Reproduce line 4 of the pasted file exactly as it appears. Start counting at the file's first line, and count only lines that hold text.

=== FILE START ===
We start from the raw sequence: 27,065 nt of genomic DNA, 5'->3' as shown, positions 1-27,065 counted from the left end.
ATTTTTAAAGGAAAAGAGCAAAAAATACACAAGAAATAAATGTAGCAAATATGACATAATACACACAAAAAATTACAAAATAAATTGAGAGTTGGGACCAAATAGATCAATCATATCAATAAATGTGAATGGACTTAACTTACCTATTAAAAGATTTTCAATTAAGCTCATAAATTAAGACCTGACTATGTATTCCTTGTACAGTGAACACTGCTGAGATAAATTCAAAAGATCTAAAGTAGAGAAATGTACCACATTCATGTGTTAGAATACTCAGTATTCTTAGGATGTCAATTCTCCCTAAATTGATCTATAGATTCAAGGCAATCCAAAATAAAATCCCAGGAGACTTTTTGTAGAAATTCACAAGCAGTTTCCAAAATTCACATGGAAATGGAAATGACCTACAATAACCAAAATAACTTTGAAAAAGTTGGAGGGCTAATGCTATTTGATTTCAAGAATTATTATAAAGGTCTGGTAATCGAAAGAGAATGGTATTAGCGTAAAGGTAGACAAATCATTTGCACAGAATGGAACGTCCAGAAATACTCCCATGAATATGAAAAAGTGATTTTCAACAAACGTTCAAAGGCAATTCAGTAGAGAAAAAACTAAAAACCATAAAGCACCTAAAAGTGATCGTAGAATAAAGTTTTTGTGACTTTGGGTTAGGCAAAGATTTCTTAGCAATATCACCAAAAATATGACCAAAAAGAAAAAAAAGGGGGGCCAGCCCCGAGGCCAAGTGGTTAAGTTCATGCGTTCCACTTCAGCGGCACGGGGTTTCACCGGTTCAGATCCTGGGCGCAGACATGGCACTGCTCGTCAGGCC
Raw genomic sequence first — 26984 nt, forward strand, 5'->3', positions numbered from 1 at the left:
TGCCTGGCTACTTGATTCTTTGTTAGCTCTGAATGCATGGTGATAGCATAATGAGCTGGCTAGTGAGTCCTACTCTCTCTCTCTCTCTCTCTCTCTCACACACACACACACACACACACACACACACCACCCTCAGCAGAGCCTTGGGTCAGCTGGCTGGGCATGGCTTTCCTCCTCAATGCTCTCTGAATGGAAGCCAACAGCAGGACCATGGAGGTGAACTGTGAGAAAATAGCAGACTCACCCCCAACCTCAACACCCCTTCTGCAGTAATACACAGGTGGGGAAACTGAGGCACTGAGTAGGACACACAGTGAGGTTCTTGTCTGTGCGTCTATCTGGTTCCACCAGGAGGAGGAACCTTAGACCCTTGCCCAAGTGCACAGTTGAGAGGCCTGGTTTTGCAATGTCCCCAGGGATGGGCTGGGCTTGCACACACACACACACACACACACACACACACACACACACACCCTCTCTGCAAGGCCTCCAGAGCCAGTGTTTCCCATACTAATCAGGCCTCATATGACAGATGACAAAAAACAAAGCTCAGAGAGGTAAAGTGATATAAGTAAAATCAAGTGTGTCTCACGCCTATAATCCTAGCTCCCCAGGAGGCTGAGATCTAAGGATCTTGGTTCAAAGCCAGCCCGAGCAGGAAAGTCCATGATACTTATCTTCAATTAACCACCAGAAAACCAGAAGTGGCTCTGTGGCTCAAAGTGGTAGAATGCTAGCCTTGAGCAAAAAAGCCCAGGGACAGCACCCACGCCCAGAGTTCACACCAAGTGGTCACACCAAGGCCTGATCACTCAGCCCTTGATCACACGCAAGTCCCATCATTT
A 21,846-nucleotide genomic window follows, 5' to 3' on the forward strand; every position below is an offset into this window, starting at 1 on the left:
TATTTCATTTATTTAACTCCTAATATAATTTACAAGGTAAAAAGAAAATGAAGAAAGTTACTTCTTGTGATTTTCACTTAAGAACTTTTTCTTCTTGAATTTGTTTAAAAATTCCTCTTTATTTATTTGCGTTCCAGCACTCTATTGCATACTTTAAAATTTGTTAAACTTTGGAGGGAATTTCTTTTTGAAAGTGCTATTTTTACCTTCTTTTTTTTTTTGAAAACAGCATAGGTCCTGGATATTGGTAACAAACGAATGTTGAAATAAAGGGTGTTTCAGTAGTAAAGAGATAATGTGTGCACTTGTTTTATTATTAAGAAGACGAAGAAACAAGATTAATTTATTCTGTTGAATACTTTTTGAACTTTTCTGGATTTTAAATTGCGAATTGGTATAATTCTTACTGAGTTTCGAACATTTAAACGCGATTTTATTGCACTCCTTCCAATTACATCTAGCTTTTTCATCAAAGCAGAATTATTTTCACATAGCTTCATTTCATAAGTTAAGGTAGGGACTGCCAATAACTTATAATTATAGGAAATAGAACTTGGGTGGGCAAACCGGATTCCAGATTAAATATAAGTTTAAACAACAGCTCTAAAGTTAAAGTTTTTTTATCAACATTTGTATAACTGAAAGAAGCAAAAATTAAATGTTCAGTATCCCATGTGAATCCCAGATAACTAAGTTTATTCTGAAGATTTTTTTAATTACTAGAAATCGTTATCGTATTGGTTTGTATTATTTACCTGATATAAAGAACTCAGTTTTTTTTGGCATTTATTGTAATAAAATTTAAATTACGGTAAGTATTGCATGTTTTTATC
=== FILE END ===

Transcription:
TGCCTGGCTACTTGATTCTTTGTTAGCTCTGAATGCATGGTGATAGCATAATGAGCTGGCTAGTGAGTCCTACTCTCTCTCTCTCTCTCTCTCTCTCACACACACACACACACACACACACACACACCACCCTCAGCAGAGCCTTGGGTCAGCTGGCTGGGCATGGCTTTCCTCCTCAATGCTCTCTGAATGGAAGCCAACAGCAGGACCATGGAGGTGAACTGTGAGAAAATAGCAGACTCACCCCCAACCTCAACACCCCTTCTGCAGTAATACACAGGTGGGGAAACTGAGGCACTGAGTAGGACACACAGTGAGGTTCTTGTCTGTGCGTCTATCTGGTTCCACCAGGAGGAGGAACCTTAGACCCTTGCCCAAGTGCACAGTTGAGAGGCCTGGTTTTGCAATGTCCCCAGGGATGGGCTGGGCTTGCACACACACACACACACACACACACACACACACACACACACCCTCTCTGCAAGGCCTCCAGAGCCAGTGTTTCCCATACTAATCAGGCCTCATATGACAGATGACAAAAAACAAAGCTCAGAGAGGTAAAGTGATATAAGTAAAATCAAGTGTGTCTCACGCCTATAATCCTAGCTCCCCAGGAGGCTGAGATCTAAGGATCTTGGTTCAAAGCCAGCCCGAGCAGGAAAGTCCATGATACTTATCTTCAATTAACCACCAGAAAACCAGAAGTGGCTCTGTGGCTCAAAGTGGTAGAATGCTAGCCTTGAGCAAAAAAGCCCAGGGACAGCACCCACGCCCAGAGTTCACACCAAGTGGTCACACCAAGGCCTGATCACTCAGCCCTTGATCACACGCAAGTCCCATCATTT